ECTRIMS2021 cladribine vaccination


So ECTRISM2021 starts today and over the next few weeks I may extract some abstracts. As a CladLad (as I have been working with it for some time since Merck dropped the ball in 2010 when it terminated its development, followed by resumption of interest in 2017, as we made it interesting), I thought I would start with some cladribine news.

If you remember we have shown that there is rapid repopulation of B cells after cladribine, suggesting that vaccination responses to COVID-19 and other vaccines should be OK. This fits with the RNA data that we showed previously

Up to 2021 infromation about this was pretty non-existant. However there now hundreds/thousands of cladribine treated indiviudals who are not vaccinated. At ECTRIMS 2021 there is more data on COVID19 vaccination and Flu Vaccination. In contrast to the poor response to anti-CD20 antibodies, in both cases there is a relatively good response as our work predicts.

P780 – Effect of cladribine on COVID-19 serology responses following 2 doses of the BNT162b2 mRNA vaccine in patients with multiple sclerosis

L. Brill1A. Rechtman1, O. Zveik1, N. Haham1, N. Levin1, A. Vaknin-Dembinsky1
1Hadassah-Medical Center, Ein–Kerem, Faculty of Medicine, Hebrew University of Jerusalem, Jerusalem, Israel
Introduction: Multiple sclerosis (MS) is a chronic immune-mediated disease of the central nervous system that usually requires long-term immunotherapy. Due to the immunosuppressive mechanisms of several disease modifying treatments, questions have been raised whether MS patients can be vaccinated, and will respond to the vaccine, as healthy controls. Cladribine is a purine antimetabolite indicated for the treatment of active forms of MS. To date, data on serological response of cladribine-treated patients is limited.
Aims: To assess antibody response to mRNA COVID-19 vaccine in MS patients, both untreated, or treated with Cladribine or interferon beta1a (IFNB1a). 
Methods: Study sample included adult patients with MS treated with cladribine (n=17), IFNB1a (n=16), or untreated (n=18), and healthy controls (HC, n=35). All participants received two doses of mRNA COVID-19 vaccine (Pfizer). Serology response to spike protein of COVID-19 was measured using Liaison SARS-CoV-2 S1/S2 IgG assay. A positive response is AU/mL greater than 19.
Results: All MS patients treated with cladribine (100%) had positive serology response against the spike protein (S1/S2) 2-3 weeks after vaccination as was measured in the HCs, untreated MS, and IFNB1a-treated patients (all had 100% response).  The median (IQR) of S1/S2 IgG antibodies postvaccination was 261.0(172.0) AU/mL in HCs, 303.5(233.5) in untreated MS, 254.0(222.0) in IFNB1a treated and 239.0(240.5) in cladribine treated patients. Also, we found no correlation between age, sex, EDSS, time from last cladribine dose, total cladribine dose, and specific COVID-19 IgG levels.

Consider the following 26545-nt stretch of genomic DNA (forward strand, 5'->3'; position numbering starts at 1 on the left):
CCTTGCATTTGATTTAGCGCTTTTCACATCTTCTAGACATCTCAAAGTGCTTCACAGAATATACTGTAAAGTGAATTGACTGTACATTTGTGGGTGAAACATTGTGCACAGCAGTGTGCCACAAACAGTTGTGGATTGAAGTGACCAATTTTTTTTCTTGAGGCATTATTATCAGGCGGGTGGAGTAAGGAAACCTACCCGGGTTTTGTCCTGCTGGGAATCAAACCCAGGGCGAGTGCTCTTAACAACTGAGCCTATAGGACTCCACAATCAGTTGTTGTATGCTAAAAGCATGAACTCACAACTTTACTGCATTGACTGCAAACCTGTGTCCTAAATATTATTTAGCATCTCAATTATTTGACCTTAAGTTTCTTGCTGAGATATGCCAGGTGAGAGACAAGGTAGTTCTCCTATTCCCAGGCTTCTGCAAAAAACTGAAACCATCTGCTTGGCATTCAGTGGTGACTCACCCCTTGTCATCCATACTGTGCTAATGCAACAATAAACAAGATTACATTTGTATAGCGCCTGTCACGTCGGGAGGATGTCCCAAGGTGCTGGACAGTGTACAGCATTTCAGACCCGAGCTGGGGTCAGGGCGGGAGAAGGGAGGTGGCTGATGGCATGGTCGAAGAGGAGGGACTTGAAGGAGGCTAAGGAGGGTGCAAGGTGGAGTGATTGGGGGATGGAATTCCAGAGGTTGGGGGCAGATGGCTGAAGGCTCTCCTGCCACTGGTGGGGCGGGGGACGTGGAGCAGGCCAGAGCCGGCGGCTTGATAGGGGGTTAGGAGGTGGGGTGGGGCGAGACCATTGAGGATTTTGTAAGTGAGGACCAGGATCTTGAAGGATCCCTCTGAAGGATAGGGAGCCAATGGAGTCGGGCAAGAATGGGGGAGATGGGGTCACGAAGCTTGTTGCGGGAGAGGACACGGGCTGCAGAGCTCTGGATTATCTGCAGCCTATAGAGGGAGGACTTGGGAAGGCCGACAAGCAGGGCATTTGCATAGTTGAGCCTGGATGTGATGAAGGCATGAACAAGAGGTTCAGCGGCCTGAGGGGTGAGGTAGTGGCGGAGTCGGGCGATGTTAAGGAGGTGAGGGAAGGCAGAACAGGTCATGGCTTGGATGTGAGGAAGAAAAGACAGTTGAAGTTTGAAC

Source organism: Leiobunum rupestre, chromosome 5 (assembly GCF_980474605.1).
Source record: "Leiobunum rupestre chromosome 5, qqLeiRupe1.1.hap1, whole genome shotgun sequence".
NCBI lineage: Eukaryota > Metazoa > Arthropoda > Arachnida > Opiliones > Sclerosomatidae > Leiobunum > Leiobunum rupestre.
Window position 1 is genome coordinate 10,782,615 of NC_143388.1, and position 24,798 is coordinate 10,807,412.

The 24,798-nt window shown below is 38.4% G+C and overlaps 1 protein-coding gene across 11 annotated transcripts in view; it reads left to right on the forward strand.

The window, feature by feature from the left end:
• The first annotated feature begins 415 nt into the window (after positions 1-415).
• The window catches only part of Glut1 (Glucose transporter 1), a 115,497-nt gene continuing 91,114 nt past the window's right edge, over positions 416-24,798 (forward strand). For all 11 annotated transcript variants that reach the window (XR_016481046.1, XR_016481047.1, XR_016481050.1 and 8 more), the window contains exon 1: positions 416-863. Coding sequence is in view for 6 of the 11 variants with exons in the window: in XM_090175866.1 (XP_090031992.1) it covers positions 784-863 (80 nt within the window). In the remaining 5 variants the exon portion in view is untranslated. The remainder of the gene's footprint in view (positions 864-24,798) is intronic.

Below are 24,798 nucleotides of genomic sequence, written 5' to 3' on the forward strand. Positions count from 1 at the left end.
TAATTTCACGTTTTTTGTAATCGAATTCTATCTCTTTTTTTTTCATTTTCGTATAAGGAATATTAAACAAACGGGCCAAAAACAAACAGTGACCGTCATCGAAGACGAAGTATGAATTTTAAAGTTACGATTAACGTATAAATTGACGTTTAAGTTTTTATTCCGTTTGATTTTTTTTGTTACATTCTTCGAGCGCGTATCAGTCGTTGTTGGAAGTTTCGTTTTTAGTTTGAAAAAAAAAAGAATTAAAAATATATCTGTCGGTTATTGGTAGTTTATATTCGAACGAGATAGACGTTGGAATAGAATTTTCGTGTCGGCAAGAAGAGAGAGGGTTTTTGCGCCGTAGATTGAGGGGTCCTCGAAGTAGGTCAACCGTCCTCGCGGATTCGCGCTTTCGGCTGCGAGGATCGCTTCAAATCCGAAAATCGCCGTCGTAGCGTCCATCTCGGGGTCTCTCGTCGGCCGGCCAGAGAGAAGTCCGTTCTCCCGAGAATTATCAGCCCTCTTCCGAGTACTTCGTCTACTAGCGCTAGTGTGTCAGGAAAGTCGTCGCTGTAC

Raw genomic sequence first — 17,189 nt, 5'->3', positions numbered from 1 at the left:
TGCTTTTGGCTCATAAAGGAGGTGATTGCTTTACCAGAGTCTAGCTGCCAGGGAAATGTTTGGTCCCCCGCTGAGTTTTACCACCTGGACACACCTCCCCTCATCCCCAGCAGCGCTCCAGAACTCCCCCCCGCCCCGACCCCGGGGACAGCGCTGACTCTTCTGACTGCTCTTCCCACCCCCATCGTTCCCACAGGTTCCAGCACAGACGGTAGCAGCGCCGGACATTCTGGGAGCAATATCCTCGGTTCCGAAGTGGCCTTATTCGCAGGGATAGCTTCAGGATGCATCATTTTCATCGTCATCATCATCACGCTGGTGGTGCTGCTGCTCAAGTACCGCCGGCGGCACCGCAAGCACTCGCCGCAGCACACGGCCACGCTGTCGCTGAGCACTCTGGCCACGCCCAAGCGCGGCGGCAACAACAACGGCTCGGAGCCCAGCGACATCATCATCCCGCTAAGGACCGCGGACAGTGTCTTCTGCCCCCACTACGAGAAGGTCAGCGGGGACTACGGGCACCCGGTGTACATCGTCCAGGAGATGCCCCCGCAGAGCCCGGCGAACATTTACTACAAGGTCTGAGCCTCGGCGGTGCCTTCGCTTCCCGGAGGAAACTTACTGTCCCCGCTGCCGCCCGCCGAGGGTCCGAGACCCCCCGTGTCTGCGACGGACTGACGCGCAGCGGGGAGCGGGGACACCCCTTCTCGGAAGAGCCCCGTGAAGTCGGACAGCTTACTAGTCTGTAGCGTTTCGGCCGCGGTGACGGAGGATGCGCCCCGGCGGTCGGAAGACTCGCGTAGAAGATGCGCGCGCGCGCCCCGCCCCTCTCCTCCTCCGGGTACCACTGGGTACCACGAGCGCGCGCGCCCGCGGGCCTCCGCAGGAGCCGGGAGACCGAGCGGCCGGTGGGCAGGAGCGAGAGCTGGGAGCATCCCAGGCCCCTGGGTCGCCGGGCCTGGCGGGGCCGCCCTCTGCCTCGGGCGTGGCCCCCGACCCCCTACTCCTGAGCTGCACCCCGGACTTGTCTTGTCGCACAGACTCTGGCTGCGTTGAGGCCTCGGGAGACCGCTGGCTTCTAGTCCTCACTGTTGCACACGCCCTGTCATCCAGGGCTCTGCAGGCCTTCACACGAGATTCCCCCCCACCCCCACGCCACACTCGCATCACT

Conclusion: We found no significant decrease in serology response in cladribine, INFB1a, and untreated MS patients compared to HCs. Knowing that anti-COVID19 antibodies are expressed in MS patients is reassuring and will help physicians to develop consensus guidelines regarding how to treat MS patients in the era of COVID-19 pandemic.

P649 – Humoral immune response to the influenza vaccine in multiple sclerosis patients treated with cladribine or rituximab

G.O. Nygaard1, S. Schikora-Rustad2, I.H. Lie1, A. Aase3, I.J. Leiknes2, M. König1, O. Hungnes3, Å. Mygland2,4,5, T. Berge6,7, L. Skattebøl1,8, J.-A. Zwart6, H.F. Harbo8,1, I.S Aaberge3, E.G. Celius1,8Å.R. Lorentzen2,9
1Oslo University Hospital, Departmend of Neurology, Oslo, Norway, 2Sørlandet Hospital, Department of Neurology, Kristiansand, Norway, 3Norwegian Institute of Public Health, Division of Infection Control and Environmental Health, Oslo, Norway, 4University of Bergen, Department of Clinical Medicine, Bergen, Norway, 5Sørlandet Hospital Trust, Department of Habilitation, Kristiansand, Norway, 6Oslo University Hospital, Department of Research, Innovation and Education, Division of Clinical Neuroscience, Oslo, Norway, 7Oslo Metropolitan University, Department of Mechanical, Electronic and Chemical Engineering, Oslo, Norway, 8University of Oslo, Institute of Clinical Medicine, Oslo, Norway, 9Sørlandet Hospital, The Norwegian National Advizory Unit on Tick-Borne Diseases, Arendal, Norway